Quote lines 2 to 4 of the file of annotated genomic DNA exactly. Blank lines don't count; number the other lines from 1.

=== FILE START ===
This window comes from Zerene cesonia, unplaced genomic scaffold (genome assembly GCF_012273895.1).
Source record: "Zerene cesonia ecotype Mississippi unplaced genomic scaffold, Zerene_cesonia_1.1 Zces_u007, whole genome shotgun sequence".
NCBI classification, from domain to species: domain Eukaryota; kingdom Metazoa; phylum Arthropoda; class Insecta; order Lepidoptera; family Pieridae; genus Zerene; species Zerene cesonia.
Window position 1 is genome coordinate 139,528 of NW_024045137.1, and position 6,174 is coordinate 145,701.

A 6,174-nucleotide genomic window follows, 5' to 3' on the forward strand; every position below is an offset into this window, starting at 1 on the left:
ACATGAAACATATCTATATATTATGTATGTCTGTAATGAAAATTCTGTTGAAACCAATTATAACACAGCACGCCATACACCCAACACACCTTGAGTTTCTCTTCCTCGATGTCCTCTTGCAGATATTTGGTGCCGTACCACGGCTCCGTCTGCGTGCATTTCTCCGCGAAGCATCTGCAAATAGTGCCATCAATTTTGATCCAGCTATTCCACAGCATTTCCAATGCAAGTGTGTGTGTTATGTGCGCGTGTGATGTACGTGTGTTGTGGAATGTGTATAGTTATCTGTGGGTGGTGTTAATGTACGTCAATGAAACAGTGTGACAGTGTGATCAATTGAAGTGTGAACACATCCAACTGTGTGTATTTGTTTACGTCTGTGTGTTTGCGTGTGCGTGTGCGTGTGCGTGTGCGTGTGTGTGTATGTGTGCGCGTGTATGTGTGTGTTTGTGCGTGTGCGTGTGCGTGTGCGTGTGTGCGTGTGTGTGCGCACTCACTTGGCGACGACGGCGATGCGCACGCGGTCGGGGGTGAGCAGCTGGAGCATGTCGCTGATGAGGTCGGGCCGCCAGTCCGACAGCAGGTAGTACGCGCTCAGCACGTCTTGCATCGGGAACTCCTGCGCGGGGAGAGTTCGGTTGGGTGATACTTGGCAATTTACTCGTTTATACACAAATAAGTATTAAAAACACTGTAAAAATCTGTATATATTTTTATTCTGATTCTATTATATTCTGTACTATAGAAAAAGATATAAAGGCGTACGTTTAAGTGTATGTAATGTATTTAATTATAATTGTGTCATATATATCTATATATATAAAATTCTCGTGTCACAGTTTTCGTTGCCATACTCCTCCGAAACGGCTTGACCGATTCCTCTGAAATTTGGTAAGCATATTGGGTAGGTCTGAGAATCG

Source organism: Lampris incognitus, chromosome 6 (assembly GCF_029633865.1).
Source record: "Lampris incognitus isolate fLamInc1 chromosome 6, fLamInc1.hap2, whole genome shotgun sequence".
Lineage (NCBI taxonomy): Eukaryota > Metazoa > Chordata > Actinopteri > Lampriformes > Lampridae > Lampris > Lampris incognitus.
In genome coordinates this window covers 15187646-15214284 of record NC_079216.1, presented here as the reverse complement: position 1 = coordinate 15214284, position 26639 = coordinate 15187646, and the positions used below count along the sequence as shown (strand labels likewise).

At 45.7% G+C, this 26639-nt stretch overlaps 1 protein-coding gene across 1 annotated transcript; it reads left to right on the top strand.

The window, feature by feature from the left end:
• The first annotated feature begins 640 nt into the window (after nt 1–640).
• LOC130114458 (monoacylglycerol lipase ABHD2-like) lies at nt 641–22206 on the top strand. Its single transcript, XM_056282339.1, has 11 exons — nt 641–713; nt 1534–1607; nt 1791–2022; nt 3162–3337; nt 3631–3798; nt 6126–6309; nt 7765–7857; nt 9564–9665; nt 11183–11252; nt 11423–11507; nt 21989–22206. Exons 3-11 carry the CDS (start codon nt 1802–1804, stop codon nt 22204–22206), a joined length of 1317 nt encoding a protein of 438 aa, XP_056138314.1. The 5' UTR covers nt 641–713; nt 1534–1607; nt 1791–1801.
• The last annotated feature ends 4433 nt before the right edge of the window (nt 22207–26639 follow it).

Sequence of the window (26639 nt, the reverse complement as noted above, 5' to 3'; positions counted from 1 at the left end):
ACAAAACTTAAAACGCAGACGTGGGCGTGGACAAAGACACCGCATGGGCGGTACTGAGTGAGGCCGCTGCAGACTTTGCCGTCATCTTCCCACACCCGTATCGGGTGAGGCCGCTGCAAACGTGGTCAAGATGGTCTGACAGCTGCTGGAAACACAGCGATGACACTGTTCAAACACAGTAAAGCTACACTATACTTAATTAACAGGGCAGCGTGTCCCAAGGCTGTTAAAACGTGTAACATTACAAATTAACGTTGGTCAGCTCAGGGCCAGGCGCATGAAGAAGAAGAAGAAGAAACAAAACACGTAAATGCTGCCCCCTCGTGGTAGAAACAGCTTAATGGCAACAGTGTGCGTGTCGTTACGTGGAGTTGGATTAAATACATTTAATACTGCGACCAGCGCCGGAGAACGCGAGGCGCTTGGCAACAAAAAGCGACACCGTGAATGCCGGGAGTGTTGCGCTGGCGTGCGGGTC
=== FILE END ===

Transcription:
Source record: "Zerene cesonia ecotype Mississippi unplaced genomic scaffold, Zerene_cesonia_1.1 Zces_u007, whole genome shotgun sequence".
NCBI classification, from domain to species: domain Eukaryota; kingdom Metazoa; phylum Arthropoda; class Insecta; order Lepidoptera; family Pieridae; genus Zerene; species Zerene cesonia.
Window position 1 is genome coordinate 139,528 of NW_024045137.1, and position 6,174 is coordinate 145,701.